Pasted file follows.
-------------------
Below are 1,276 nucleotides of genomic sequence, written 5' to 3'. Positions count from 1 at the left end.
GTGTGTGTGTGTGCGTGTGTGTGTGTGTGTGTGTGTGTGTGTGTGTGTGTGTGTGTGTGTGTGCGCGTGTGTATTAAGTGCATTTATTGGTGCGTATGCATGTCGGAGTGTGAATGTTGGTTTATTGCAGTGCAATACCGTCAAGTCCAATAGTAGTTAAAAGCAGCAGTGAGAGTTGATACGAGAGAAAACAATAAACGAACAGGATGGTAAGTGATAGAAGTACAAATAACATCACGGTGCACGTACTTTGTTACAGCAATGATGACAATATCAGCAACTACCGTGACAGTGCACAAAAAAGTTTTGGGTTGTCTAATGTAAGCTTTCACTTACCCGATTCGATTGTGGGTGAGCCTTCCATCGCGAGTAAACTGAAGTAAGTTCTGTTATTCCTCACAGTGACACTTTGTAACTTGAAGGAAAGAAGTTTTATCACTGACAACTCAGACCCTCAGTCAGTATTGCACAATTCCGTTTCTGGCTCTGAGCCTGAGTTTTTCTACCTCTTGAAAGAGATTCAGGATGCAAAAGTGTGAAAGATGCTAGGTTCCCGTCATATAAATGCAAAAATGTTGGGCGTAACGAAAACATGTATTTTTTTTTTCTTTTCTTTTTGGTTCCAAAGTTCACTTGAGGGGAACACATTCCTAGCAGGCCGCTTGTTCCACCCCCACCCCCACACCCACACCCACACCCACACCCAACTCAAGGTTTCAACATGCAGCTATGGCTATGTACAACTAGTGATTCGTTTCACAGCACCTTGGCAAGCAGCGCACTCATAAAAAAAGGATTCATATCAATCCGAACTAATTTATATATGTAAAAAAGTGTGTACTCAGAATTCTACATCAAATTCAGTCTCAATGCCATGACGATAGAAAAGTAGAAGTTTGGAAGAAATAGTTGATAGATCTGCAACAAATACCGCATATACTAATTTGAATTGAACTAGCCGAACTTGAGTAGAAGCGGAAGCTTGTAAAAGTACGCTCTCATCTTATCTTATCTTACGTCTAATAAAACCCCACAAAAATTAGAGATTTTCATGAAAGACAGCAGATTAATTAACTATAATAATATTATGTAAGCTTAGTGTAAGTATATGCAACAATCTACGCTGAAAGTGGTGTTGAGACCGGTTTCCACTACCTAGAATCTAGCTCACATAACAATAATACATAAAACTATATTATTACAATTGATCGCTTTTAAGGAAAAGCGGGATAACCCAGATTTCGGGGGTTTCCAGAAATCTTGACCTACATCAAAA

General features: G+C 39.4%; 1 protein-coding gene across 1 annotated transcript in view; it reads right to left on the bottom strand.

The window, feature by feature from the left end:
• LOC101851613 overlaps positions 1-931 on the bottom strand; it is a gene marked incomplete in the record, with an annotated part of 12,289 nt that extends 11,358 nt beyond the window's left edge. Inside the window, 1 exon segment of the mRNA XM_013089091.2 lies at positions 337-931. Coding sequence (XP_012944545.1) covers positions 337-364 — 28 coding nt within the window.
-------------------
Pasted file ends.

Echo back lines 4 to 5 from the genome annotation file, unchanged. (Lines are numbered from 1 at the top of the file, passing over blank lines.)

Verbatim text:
The window, feature by feature from the left end:
• LOC101851613 overlaps positions 1-931 on the bottom strand; it is a gene marked incomplete in the record, with an annotated part of 12,289 nt that extends 11,358 nt beyond the window's left edge. Inside the window, 1 exon segment of the mRNA XM_013089091.2 lies at positions 337-931. Coding sequence (XP_012944545.1) covers positions 337-364 — 28 coding nt within the window.